In the condition illustrated in FIG. 1 the electrical lengths of the central conductor 13 and of the probe 11 are shown to be All/4 where M is the wave length of the cavity resonant frequency fa. In this condition the frequency response indicated in FIG. 2 can be achieved, pole X indicating that frequency fa is at the center of a narrow band of frequencies that can pass along the line 10, and notches Y and Z representing band-reject notches at lower and higher frequencies f and f If the resonant frequency of the probe is increased slightly, for example by adjusting the capacitor 15, the frequency response indicated in FIG. 3 can be achieved, the reject notch Y moving closer to fa and the reject notch Z moving farther away. Conversely, if the resonant frequency of the probe were decreased slightly, reject notch Z would move closer to fa and reject notch Y would move farther away. Thus. the cavity resonator may be tuned to the desired pass frequency fa and the probe may be tuned to reject, for example, f1. f f

If, starting with a curve such as that shown in FIG. 2, one does not alter the resonant frequency of the probe, but instead alters the resonant frequency of the cavity, for example, by adjusting the electrical length of the conductor 13, a curve similar to that shown in FIG. 3 may be obtained but the location of the pole X will be shifted. For example, in one experiment the probe and cavity were both resonant at 180 megahertz, and a response as in FIG. 2 was recorded, with pole X at 180 megahertz and reject notches Y and Z at approximately and 195 megahertz respectively. The cavity was then tuned with the object of bringing the pole X and notch Y closer together, leaving the probe as it was, i.e. resonant at megahertz. Adjustment of the cavity resonant frequency to 145 megahertz resulted in pole X being shifted to 145 megahertz, reject notch Y occurring at approximately 140 megahertz, and reject notch Z at approximately megahertz. The reject notches are thus just below arid just above' the lower and the higher respectively of the resonant frequencies of the probe and the cavity. As the cavity resonant frequency was further reduced, notch Y rose slightly (losing isolation) and notch Z deepened, approaching the probe resonant frequency of I80 megahertz. In a typical application the resonant frequency of the probe may differ from the resonant frequency of the cavity by up to about 20% without serious loss of isolation.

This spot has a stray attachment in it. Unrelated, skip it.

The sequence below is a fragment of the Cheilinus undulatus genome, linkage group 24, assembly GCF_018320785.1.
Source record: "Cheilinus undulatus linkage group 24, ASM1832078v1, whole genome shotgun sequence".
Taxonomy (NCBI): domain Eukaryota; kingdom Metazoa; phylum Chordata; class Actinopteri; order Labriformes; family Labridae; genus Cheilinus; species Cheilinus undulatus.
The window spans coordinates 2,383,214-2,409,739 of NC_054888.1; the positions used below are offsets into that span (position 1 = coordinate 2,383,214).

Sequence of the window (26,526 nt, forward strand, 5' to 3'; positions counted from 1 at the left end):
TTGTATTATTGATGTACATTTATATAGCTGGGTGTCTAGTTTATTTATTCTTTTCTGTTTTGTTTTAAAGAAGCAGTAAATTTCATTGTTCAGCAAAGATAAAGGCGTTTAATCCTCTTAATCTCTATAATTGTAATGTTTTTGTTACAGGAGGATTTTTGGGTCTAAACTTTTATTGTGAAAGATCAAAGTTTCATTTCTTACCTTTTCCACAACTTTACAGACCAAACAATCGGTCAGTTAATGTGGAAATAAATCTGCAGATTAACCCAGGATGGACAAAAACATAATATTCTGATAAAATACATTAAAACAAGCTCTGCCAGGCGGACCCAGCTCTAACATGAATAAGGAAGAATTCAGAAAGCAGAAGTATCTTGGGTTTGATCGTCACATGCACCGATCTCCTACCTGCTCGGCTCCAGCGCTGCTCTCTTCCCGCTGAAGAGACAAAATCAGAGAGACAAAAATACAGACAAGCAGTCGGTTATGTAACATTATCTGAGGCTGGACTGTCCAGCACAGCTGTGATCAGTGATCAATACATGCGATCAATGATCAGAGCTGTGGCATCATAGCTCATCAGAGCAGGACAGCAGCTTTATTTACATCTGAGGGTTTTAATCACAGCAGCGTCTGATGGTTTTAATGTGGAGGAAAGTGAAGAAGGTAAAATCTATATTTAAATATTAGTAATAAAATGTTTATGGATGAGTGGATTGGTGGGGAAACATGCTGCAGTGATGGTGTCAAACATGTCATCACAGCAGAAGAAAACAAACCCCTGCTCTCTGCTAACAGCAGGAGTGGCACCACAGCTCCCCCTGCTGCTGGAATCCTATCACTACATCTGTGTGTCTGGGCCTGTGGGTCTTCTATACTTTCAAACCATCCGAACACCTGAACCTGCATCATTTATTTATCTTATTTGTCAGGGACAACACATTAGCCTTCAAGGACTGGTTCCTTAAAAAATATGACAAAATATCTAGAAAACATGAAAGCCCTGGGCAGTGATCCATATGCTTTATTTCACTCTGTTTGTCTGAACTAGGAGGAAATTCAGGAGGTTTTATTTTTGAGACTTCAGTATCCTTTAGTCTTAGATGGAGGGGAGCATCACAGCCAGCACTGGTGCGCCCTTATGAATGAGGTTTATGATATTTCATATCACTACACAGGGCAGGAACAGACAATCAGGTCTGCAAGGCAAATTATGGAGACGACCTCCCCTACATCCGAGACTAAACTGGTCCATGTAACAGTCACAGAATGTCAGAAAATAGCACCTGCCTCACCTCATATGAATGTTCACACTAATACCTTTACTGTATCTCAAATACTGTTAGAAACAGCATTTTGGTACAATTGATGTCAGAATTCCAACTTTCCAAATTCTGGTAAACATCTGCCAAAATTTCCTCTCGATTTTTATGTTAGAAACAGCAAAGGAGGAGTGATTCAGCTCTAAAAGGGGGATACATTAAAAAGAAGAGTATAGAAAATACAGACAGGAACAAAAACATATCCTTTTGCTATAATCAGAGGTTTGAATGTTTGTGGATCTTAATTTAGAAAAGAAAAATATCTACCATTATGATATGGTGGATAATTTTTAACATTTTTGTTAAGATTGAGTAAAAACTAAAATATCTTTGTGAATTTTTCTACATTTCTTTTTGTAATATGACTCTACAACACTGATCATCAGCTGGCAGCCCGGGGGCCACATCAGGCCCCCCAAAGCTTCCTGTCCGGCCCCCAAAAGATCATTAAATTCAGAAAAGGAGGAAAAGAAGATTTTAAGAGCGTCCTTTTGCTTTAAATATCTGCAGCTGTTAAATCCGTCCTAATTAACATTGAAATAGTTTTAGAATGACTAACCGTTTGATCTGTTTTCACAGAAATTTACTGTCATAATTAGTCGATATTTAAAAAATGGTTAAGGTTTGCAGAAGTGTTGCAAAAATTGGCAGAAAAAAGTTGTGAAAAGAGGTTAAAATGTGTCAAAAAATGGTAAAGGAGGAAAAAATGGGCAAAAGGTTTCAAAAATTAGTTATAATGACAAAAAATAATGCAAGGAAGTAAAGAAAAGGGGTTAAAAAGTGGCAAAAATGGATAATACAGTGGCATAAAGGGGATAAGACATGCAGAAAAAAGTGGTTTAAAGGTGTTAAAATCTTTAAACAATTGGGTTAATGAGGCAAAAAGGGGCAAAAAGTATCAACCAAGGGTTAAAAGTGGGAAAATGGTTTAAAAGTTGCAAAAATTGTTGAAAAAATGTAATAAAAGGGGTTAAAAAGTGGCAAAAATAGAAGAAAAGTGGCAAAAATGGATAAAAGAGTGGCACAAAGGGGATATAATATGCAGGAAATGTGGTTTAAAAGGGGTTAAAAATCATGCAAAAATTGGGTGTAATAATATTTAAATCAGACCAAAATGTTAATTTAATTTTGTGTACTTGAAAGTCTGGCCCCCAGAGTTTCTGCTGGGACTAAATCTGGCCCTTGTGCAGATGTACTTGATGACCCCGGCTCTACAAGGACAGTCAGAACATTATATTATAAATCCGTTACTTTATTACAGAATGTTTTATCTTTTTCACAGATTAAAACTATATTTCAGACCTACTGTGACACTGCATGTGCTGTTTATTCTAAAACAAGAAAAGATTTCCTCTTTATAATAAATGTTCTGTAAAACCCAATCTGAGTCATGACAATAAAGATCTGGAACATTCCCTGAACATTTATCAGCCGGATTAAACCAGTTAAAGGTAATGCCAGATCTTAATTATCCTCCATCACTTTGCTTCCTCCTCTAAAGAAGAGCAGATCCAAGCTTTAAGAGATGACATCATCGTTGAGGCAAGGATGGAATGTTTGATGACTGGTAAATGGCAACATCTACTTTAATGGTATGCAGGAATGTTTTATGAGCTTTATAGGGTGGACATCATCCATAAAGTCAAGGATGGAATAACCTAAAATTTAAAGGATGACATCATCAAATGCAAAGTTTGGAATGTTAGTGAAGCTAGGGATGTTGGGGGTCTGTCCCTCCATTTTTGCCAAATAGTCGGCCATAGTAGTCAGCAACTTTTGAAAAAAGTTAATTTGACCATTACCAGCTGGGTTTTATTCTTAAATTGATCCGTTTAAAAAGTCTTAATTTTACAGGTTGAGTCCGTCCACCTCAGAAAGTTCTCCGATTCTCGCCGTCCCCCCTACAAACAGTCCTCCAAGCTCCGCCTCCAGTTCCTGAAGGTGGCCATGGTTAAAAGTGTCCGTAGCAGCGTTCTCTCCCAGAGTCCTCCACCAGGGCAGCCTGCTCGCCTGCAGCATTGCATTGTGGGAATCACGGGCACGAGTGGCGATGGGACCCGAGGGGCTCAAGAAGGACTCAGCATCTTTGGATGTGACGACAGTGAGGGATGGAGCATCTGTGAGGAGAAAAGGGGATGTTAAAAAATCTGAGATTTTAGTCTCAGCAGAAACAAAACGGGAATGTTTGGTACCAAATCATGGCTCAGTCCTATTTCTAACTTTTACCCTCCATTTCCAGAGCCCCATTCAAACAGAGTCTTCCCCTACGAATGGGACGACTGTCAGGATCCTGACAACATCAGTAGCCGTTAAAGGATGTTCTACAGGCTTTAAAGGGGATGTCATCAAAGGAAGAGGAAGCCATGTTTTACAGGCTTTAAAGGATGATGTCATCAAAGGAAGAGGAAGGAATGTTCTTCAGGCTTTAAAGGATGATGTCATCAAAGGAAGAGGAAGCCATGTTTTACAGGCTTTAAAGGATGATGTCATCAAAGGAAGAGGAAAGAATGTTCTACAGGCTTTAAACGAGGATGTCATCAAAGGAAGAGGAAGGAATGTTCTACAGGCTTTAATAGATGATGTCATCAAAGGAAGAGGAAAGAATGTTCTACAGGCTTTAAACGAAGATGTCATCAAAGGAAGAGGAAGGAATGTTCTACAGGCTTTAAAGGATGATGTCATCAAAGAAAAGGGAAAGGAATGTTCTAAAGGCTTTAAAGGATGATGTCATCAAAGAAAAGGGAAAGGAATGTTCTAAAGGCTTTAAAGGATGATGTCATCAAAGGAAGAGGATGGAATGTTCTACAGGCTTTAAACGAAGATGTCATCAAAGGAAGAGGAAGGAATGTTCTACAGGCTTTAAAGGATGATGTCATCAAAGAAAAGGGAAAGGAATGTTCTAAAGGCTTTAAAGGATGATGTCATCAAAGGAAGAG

FIG. 4 shows how filters of the type shown in FIG. 1 may be applied to a diplexer. In such a device, a transmission line 100 connects a terminal T to a terminal A where a transmitter or receiver (not shown) operates at frequency fa, and a transmission line 200 connects the terminal T to a terminal B where a transmitter or receiver (not shown) operates at frequency fl). An antenna may be connected to the common terminal T. One end of a coupling probe Ill is connected to the line 100 and the probe extends into a coaxial cavity A having its central conductor 113 turned for resonance of the cavity at fa. The electrical length of the probe 111 may be adjusted to provide a reject notch atjb, as indicated graphically in FIG. 5 where the broken line labelled A to T (a replica of the curve shown in FIG. 3) indicates the frequency response between terminals A and T. Similarly, from line 200 a coupling probe 211 extends into a coaxial cavity B whose central conductor 213 is tuned for resonance of the cavity atfb, and probe 211 is tuned to provide a pass response at fb and a reject notch atfa, as indicated by the broken line labelled B to T in FIG. 5. The solid line labelled A to B in FIG. 5 indicates that substantially no signal passes between terminals A and B. In FIG. 4 the probes are shown branching from the lines 100, 200 at a distance \/4 from the common terminal T, where A may be a wave length corresponding to an average offu and fl), i.e. is approximately the wave length of a frequency at the middle of the band of frequencies passed by the lines.

Although the drawings indicate components and distances of quarter wave lengths, odd multiples of quarter wave lengths may of course be used.

For greater isolation multiple sections may be used on either or both sides of the common terminal, as indicated by way of example in FIG. 6 which shows the addition of cavities A and B resonant at frequencies fa and fb respectively and with their probes 111', 211 tuned to the same frequencies as probes 111, 211 respectively, to enhance the rejection offb and fa respectively. In practice it will usually be desirable to add, in a similar manner, at least one more cavity to each side.

Use of coaxial cavities is preferred, but other forms of cavities may be used, for example, helical resonators as illustrated in FIG. 7. The resonator of FIG. 7 consists of a cylindrical chamber 12' having a central helical conductor 13', and the resonator is connected to a line by a helical coupling probe 11' tunable by means of a variable capacitor 15, to probe constituting a transmission line having self-inductance and mutual capacitance with the wall of the cavity.

Other modifications will be obvious to those skilled in the art and are intended to be covered by the following claims.

What I claim is: